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Screen » Film

Dog Days: Wendy and Lucy goes existential in Oregon

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Auschwitz? No, just Oregon. At first glance Wendy and Lucy seems to revel in simplicity. Wendy (Michelle Williams) is a girl. Lucy is a dog. Together they seem inseparable. But what unfolds is an intimate look at a road-weary girl's predicament and her marooned isolation. Wendy and Lucy is a tale of things going wrong and the resulting whirlpool of consequences. Wendy is on her way to Alaska to work at a fish hatchery and en route gets stranded in Wilsonville, Oregon, losing her dog in the process. One bad thing leads to another. The irrepressible dent it leaves on Wendy is mesmerizing to witness.

This movie's realism is almost painful. Time seems to slow down. This is not nail biting stuff. It's more like watching laboratory animals squirm. In a weird voyeuristic effect, the audience is forced to root for her while fighting the urge to jump in and help. The surrounding characters do their best to steer Wendy in the right direction, but are too immersed in their own hard times to get involved. Watching Wendy's big dream getting smaller every second adds to the calamity. When Wendy's car breaks down it's truly the car hell we all can relate to.


There's an assembly line of cameos that keep the drama intact without grandstanding. Williams creates an intensely honest portrayal, tragically consumed by her dilemma. She projects an even keel belying the despair under the surface. Humming to herself while playing it cool, we know she's about to burst. Wally Dalton as a Walgreen's security guard shows a bleak kindness that is both strange and sincere. Will Patton (always guaranteed to bring a movie up a notch) nails his turn as a sleazy yet fair mechanic. Will Oldham takes a break from the Bonnie "Prince" Billy singing career to play Icky with a cursing monologue, riffing on dynamite and Alaskan fish hatcheries. John Robinson's (Elephant) smarminess as the do-gooder store clerk will make you want to slap him. And Larry Fessenden's crazed "man-in-the-park" brilliantly divulges a twisted anecdote relevant to everyone's' hard times.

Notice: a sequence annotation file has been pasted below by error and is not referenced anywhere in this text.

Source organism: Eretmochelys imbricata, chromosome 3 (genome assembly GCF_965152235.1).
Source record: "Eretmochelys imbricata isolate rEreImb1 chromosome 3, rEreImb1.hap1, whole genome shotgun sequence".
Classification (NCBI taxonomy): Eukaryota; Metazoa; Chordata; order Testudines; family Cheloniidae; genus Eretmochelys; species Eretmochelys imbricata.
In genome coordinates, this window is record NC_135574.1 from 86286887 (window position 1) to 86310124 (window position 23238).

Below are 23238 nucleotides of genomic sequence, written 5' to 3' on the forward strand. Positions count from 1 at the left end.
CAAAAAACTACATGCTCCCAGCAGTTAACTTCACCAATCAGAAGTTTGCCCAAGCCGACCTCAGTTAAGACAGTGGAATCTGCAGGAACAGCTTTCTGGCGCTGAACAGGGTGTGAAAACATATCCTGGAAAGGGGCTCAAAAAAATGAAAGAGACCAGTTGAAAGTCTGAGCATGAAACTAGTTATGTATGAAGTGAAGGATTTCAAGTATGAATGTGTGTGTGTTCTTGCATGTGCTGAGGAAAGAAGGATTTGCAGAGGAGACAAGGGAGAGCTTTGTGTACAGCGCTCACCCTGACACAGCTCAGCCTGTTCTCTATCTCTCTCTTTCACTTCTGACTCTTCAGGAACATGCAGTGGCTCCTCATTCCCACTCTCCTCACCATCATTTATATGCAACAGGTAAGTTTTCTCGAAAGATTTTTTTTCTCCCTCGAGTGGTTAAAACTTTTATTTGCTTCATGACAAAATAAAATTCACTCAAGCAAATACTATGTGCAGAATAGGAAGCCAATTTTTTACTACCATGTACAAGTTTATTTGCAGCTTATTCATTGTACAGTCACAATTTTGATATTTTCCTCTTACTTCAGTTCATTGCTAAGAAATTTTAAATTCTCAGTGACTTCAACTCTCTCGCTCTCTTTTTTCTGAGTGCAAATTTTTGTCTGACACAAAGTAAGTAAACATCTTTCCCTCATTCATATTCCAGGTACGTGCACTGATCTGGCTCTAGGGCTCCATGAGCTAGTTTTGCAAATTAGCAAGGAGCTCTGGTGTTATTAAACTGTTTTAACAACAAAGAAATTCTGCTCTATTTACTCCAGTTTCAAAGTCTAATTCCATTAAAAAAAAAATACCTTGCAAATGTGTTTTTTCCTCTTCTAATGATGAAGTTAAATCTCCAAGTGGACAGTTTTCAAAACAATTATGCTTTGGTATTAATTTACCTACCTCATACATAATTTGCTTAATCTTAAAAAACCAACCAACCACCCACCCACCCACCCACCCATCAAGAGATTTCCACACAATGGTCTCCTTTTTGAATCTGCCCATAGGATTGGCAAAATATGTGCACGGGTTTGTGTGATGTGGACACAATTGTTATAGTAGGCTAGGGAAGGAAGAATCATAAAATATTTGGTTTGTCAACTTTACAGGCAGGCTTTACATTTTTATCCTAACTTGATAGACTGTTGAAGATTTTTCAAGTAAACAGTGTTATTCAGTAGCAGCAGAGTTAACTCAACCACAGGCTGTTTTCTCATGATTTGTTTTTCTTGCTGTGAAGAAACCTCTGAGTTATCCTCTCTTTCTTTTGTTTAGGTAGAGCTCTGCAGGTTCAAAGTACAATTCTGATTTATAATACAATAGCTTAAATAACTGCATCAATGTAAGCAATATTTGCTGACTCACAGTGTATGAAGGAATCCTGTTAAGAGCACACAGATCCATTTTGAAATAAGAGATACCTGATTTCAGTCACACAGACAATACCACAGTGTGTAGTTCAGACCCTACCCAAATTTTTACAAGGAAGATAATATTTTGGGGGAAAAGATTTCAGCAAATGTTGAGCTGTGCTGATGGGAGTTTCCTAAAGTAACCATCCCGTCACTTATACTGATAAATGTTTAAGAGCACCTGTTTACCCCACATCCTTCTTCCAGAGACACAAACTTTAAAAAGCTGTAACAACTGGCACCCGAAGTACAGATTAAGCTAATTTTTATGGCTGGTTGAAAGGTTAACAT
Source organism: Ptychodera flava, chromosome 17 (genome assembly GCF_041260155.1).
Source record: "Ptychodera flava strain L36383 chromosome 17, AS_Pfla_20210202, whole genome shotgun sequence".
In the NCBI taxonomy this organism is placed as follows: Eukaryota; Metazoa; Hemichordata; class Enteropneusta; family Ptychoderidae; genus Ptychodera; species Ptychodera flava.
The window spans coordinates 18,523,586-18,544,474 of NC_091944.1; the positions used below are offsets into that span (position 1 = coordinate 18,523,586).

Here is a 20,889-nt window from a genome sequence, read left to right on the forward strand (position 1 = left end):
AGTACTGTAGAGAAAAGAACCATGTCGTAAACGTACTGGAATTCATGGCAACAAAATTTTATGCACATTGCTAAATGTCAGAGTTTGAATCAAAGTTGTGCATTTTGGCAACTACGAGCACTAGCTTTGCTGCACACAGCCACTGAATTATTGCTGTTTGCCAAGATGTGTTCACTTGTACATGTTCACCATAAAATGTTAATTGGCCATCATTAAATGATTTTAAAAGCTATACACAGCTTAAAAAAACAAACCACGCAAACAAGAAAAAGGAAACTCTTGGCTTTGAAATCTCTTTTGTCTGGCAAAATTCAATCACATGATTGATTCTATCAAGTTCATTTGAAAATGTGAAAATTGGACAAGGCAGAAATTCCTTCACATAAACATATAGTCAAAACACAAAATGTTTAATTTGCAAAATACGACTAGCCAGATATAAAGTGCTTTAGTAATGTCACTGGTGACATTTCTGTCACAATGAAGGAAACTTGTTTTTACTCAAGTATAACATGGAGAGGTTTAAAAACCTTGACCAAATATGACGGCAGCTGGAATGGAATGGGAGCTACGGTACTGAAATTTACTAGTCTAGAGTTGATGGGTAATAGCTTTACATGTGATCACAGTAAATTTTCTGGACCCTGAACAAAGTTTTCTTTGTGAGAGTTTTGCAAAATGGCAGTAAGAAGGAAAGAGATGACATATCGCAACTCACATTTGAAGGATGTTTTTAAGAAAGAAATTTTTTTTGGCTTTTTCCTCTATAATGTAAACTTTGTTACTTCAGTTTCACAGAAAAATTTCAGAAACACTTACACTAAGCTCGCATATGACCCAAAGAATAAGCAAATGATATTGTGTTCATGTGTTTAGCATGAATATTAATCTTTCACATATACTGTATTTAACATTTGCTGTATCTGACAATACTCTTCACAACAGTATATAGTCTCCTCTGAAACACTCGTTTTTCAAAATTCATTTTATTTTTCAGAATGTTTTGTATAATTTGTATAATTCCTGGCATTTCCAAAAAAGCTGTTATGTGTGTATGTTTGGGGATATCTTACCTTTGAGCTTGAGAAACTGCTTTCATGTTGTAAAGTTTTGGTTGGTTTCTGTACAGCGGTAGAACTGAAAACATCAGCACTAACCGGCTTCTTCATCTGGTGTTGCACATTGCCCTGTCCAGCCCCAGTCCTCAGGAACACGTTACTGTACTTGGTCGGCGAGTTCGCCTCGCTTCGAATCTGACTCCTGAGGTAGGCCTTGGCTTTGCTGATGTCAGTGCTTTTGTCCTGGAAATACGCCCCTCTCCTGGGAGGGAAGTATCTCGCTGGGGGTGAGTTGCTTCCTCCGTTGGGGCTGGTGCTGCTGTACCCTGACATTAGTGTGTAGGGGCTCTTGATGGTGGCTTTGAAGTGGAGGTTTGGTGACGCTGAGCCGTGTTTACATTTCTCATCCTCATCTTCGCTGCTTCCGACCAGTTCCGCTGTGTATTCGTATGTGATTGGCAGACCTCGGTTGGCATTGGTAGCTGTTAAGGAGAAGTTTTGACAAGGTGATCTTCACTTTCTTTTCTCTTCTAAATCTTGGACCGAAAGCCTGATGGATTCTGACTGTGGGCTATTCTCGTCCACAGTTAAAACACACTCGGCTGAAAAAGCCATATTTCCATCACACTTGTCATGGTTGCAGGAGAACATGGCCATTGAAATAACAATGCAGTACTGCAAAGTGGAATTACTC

Director Kelly Reichard (Old Joy) manages to keep us focused on every detailed scene and nuance. Every shot is exacting and every silence is filled with thought provoking stimulus. Even little touches like the panning of cages in the dog pound or the word "Goner" written on graffiti on a background wall tells a story. Telegraphing real time, no soundtrack music is used at all.

This is one downer of a movie, reminiscent of the saddest parts of Broken Flowers, The Good Girl, and The Straight Story. This flick would seriously kick major butt as a short. As a feature film it becomes so drawn out that you end up wanting Wendy to just get on with her pathetic little saga. The problem with real life pain and real time story telling is that, as compelling as it is, there is no real transformation. We're left with the idea that sometimes things have to get worse before they get better.

As marginalized as the characters are, the pain cuts deep. To Reichardt's credit, the depth is brought out by the actors' straightforward portrayals and the stripped down storytelling of this instantly engaging tale. W&L is about as real as it gets, with glimpses of hope only to be shattered. The haunting ending theme by Will Oldham puts the last existential nail in the coffin.

Wendy and Lucy ★★★✩✩
Starring: Michelle Williams, Larry Fessenden, Wally Dalton, John Robinson, Will Patton; Directed by: Kelly Reichardt; Rated R.

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